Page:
Following the House Judiciary Committee several weeks ago the Senate Judiciary Committee passed a bill that would close a loophole in copyright law that would prevent record companies from demanding royalties for playing their music on the air. The MusicFirst coaltion, a lobbying group for the record industry issued a statement saying,

“Today we are one step closer to righting a wrong that has existed since the early days of radio; one step closer to winning the fight for fundamental justice that has been waged by countless artists and musicians over the last 80 years. We are making unprecedented progress,. Two congressional committees have now approved a bill to create a fair performance right on radio. We ask broadcasters and the new leadership at the NAB to join with us."

Don't look for that "joining" to happen soon.  Today, the NAB released the results of a study showing 75% of Americans don't agree with the idea of charging radio...they issued this press release......

A clear majority of Americans oppose legislation backed by the Recording Industry Association of America (RIAA) that would force local radio stations to pay an additional fee for every song aired free to listeners, according to a poll released today by the National Association of Broadcasters. The poll reveals that 75 percent of participants do not support a performance fee levied on radio stations, and 85 percent recognize the promotional value radio airplay brings to artists and their music.

The poll comes as Congressional opposition continues to grow. Sen. James Inhofe (OK), has become the most recent lawmaker to express opposition to the record label-backed legislation. Currently, a bipartisan group of 251 House lawmakers and 26 U.S. Senators oppose a performance tax on local radio stations.

The poll, conducted August 24-31, 2009, randomly surveyed 1,000 likely voters nationwide to examine America's attitude toward the performance tax debate. Participants were questioned on their knowledge of the proposed legislation, and were given additional information about the issue from a May 6 article published by The Wall Street Journal.

The referenced Wall Street Journal article stated that the legislation "would force radio companies to pay royalties [fees] of as much as $500 million a year to record labels and artists whose music they play." The article went on to say that "any additional expenses could send [radio companies] one step closer to financial restructuring." After being provided with these excerpts, poll participants were asked whether they would "favor or oppose the performance fee, requiring local radio stations to pay a fee for every song they play". Results showed that 60 percent "definitely opposed," 12 percent "probably opposed" and 3 percent "leaned opposed."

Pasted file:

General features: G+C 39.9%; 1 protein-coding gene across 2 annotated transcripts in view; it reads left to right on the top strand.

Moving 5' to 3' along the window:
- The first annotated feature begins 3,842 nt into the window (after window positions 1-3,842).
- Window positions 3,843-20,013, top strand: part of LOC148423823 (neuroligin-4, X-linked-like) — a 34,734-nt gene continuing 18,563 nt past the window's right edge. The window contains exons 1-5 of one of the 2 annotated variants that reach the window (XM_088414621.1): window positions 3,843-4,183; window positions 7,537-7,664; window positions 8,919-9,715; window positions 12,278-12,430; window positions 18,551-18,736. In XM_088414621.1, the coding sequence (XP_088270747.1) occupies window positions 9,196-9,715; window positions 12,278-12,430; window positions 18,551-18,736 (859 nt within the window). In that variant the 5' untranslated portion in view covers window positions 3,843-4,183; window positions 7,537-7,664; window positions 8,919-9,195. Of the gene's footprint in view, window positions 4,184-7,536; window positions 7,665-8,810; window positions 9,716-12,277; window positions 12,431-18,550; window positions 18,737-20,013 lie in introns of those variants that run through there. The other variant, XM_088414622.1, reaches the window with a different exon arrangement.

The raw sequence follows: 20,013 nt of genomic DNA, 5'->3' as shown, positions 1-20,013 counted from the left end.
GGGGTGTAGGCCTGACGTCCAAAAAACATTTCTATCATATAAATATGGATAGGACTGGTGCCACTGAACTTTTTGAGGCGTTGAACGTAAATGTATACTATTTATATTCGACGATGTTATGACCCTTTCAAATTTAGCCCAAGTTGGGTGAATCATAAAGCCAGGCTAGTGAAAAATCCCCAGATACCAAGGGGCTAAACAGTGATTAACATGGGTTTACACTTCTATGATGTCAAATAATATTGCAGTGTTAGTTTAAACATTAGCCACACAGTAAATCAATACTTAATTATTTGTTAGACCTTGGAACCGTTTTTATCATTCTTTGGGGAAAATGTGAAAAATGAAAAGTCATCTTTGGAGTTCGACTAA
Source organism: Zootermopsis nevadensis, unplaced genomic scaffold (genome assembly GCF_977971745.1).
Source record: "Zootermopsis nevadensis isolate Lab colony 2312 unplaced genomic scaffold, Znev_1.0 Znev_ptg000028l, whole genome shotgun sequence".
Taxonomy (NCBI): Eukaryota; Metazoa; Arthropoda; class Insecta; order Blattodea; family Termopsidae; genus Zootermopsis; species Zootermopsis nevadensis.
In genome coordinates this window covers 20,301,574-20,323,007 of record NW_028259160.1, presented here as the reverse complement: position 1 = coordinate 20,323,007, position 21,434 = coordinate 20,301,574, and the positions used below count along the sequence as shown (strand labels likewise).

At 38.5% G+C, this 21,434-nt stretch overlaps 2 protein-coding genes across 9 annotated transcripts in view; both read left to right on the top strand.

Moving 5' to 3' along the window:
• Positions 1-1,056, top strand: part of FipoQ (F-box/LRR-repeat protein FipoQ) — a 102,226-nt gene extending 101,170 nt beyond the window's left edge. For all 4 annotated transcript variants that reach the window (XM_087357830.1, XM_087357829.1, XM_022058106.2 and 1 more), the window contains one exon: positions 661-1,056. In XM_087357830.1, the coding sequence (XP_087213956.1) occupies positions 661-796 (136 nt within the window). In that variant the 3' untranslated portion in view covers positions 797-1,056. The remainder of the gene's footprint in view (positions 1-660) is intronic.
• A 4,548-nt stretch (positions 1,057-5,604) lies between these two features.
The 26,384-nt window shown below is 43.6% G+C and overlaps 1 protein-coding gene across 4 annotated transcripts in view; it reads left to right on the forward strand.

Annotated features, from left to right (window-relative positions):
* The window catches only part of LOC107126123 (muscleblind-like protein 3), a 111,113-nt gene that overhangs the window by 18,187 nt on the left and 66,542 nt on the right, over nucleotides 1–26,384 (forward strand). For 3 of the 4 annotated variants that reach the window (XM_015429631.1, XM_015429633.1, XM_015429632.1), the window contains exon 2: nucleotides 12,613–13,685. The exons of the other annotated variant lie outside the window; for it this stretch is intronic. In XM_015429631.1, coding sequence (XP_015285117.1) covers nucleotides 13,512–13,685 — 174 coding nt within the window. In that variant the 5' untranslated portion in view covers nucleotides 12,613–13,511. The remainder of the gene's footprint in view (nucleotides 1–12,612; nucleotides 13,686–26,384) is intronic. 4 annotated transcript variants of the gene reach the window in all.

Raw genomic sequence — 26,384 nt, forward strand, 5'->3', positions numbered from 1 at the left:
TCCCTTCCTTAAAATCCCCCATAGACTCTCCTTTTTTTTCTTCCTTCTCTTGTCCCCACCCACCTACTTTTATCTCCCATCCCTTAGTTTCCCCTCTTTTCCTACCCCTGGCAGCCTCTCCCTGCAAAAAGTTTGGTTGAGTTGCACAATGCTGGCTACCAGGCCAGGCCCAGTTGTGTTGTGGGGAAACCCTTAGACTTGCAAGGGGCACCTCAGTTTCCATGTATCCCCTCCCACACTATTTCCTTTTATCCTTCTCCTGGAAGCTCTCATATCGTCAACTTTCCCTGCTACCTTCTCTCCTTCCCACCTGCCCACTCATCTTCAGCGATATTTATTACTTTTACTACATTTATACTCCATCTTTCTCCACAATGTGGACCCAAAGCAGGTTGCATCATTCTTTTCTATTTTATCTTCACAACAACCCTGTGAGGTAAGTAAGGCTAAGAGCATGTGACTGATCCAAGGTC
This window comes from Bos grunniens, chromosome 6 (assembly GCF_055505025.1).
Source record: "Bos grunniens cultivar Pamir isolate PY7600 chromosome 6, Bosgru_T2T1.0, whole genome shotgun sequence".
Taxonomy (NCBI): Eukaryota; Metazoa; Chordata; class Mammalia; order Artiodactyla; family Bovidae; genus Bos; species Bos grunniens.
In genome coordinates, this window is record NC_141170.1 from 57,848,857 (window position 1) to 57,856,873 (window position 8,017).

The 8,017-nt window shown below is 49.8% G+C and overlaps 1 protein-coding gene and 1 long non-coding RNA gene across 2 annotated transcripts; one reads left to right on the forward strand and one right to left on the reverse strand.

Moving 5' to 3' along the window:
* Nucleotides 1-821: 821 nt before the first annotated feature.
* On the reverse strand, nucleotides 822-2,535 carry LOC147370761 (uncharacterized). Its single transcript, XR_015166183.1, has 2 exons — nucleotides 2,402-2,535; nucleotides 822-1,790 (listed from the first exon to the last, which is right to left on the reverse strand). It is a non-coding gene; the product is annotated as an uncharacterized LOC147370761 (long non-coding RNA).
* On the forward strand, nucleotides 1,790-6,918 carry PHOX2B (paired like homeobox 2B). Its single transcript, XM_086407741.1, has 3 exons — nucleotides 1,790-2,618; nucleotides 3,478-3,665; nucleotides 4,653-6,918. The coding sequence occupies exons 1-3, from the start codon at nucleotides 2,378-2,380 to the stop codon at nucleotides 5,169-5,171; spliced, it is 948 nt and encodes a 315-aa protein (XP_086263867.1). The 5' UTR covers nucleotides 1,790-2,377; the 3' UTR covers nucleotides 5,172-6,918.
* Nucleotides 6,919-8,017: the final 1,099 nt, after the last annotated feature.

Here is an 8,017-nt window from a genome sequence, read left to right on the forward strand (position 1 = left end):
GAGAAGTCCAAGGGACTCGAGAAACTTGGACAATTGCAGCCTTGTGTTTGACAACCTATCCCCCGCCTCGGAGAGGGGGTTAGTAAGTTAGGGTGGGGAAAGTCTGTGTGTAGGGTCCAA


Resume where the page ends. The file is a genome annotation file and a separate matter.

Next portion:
As part of the survey, 85 percent of those polled agreed with the statement that read, "Songs played on the radio help drive music sales, generating record sales annually for performers." Results here showed that 64 percent "strongly agreed" and 21 percent "somewhat agreed" with the statement.

Commenting on the study NAB Executive Vice President Dennis Wharton said, "This survey demonstrates that the more Americans know about a proposed performance tax, the more likely they are to they oppose it. Simply put, a performance tax is bad for free, local radio. It's bad for radio's 235 million weekly listeners. And it's bad for the legions of new and legacy artists whose careers were launched and nurtured by free radio airplay."

The survey, commissioned by NAB, was conducted by Wilson Research Strategies, a Washington, DC-based firm.

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